The second part of Marcia Angell's article on the epidemic of mental illness has just appeared on-line and I recommend it as much as I do the first part. In this installment, Angell discusses the shift by psychiatry away from talk therapy to psychopharmocology (which has been reported recently in the NY Times) and the increasing influence of the DSMR in psychiatry. I won't go into a detailed account of her report, but I will say that it presents an appalling picture of the influence that the pharmaceutical industry has not only in treating mental illness, but also in defining it. She also provides an incisive critique of the flawed methodology that supports the contemporary understanding of mental illness. A warning, though: this article might provoke reactions of depression and rage, for it is disheartening to see how in the treatment of mental suffering psychiatry often makes its victims more estranged from human reality than do the conditions it attempts to treat. For me Laing (who was not mentioned in the article at all) hovered in the background wearing a smirk as if to say 'I told you so.' I kept thinking of what he once referred to as a science of persons (in The Divided Self) in which he argues that the experiences of actual human beings could not be reduced to a bio-chemical or physiological source. I am not sure about the science bit--uncertainty, it seems to me, is the first principle of being human. But the more I train to be psychotherapist the greater my respect grows for the richness and depth of interpersonal experience-- of being a human being with other human beings-- for here we find human reality: it is where and how we live, yet it remains ultimately mysterious. Laing once described psychotherapy as the stubborn attempt of two persons to communicate the experience of being human. I believe this is what many of us want to do and sadly, what psychiatry no longer has any interest in.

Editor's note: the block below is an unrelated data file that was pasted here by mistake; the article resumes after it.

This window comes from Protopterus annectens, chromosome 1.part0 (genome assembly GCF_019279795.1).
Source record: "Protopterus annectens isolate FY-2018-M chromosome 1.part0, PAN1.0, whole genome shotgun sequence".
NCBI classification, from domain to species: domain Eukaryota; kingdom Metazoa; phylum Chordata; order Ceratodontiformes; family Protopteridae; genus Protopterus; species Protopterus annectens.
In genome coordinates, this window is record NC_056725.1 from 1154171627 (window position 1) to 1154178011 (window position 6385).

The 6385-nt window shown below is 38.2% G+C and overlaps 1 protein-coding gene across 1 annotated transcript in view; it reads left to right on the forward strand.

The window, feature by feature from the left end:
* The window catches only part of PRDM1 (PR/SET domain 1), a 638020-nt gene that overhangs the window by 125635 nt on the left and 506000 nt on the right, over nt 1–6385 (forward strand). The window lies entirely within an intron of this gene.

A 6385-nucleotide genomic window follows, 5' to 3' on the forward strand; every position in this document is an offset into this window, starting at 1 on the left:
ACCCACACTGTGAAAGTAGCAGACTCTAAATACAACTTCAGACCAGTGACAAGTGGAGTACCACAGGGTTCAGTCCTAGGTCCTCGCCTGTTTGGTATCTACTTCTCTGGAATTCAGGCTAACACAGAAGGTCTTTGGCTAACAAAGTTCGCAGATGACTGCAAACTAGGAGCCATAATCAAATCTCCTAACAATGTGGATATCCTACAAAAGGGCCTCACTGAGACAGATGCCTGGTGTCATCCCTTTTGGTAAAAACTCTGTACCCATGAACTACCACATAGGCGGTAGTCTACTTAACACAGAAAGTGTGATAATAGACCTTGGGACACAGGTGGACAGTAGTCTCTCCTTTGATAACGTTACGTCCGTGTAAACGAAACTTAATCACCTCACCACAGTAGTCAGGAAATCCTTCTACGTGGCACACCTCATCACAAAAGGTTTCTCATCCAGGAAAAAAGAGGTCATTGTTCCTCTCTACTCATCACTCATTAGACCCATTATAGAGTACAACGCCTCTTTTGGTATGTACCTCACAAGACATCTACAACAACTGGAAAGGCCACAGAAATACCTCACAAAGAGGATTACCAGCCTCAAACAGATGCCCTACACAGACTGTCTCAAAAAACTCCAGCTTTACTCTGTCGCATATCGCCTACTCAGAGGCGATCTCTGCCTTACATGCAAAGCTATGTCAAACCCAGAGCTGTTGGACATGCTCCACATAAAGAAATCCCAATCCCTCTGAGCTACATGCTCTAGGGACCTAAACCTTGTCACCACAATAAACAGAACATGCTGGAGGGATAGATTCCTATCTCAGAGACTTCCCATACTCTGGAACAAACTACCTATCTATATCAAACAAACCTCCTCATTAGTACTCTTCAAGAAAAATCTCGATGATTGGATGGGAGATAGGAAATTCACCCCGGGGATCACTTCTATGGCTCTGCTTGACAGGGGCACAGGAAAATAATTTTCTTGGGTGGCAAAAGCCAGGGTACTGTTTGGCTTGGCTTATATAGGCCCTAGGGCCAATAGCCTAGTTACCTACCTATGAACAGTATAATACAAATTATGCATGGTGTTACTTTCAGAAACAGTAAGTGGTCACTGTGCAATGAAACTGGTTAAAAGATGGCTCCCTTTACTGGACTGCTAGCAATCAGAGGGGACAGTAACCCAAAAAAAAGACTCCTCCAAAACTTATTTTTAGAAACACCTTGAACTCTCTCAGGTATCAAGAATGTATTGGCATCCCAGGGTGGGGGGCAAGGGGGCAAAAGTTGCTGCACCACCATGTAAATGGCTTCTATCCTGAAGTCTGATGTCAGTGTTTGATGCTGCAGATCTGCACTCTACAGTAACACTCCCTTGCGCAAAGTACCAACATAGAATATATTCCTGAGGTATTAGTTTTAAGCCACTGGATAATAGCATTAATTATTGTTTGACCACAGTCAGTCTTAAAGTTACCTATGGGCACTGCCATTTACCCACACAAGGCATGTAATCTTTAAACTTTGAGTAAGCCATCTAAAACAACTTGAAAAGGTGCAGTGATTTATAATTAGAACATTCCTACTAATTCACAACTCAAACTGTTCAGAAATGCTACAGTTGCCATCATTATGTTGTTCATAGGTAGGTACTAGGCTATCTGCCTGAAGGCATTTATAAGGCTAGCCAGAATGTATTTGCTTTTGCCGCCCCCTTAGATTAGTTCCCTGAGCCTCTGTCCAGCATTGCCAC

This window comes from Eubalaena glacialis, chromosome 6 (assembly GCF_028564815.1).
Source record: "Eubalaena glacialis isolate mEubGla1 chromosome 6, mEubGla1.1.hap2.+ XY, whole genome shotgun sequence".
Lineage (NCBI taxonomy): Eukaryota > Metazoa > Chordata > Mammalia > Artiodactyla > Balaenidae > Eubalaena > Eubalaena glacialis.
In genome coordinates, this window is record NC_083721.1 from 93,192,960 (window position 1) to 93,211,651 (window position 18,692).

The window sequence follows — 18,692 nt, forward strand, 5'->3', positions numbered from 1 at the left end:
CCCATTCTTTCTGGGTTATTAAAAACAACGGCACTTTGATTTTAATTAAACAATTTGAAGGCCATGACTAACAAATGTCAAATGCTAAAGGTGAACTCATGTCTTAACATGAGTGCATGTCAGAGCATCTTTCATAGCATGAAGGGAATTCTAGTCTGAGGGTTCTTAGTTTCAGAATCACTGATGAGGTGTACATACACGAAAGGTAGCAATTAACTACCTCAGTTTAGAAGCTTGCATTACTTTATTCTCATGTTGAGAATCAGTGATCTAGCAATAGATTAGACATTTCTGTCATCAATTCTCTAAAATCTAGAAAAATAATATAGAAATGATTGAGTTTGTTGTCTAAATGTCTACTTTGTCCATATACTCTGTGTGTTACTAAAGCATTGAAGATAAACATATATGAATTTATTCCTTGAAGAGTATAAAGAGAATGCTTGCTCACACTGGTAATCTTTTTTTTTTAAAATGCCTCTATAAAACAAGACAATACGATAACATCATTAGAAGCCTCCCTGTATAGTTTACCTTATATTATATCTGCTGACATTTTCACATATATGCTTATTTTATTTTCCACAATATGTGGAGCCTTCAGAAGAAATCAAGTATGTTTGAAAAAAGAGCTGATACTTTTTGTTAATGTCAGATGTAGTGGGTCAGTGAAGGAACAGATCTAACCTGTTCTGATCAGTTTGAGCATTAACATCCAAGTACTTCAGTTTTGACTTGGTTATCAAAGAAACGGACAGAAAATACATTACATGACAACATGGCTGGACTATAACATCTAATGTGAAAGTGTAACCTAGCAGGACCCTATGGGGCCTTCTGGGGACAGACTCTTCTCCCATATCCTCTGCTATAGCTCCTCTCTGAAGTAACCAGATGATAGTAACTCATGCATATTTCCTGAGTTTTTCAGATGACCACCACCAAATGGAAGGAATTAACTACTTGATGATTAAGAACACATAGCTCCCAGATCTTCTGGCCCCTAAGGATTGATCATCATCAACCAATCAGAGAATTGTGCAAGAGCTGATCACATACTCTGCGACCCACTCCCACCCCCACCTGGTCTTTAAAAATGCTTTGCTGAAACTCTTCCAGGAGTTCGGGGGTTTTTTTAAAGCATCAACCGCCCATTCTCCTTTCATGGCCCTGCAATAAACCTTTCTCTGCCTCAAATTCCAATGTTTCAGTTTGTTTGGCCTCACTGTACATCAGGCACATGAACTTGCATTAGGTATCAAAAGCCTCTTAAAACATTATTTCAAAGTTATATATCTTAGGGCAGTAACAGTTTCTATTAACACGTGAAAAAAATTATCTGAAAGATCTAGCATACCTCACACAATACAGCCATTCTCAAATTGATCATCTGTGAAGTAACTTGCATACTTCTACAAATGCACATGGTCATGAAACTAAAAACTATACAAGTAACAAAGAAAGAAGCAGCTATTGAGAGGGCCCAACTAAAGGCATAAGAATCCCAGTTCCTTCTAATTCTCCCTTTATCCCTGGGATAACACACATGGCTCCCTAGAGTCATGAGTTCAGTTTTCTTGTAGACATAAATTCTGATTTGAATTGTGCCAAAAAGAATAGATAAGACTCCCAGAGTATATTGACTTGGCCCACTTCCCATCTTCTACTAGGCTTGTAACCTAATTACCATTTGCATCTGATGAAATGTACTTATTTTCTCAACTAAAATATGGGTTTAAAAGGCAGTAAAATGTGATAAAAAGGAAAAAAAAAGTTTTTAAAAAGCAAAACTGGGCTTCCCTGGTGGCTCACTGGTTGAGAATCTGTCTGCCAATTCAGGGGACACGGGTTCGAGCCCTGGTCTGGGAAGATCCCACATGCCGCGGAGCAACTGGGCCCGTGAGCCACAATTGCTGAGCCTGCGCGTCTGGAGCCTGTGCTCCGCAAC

In today’s New York Times, Dr Peter Kramer responded to recent press reports, including Marcia Angell’s article The Epidemic of Mental Illness, that have raised serious doubts about the effectiveness…Continue
The second part of Marcia Angell's article on the epidemic of mental illness has just appeared on-line and I recommend it as much as I do the first part. In this installment, Angell discusses the…Continue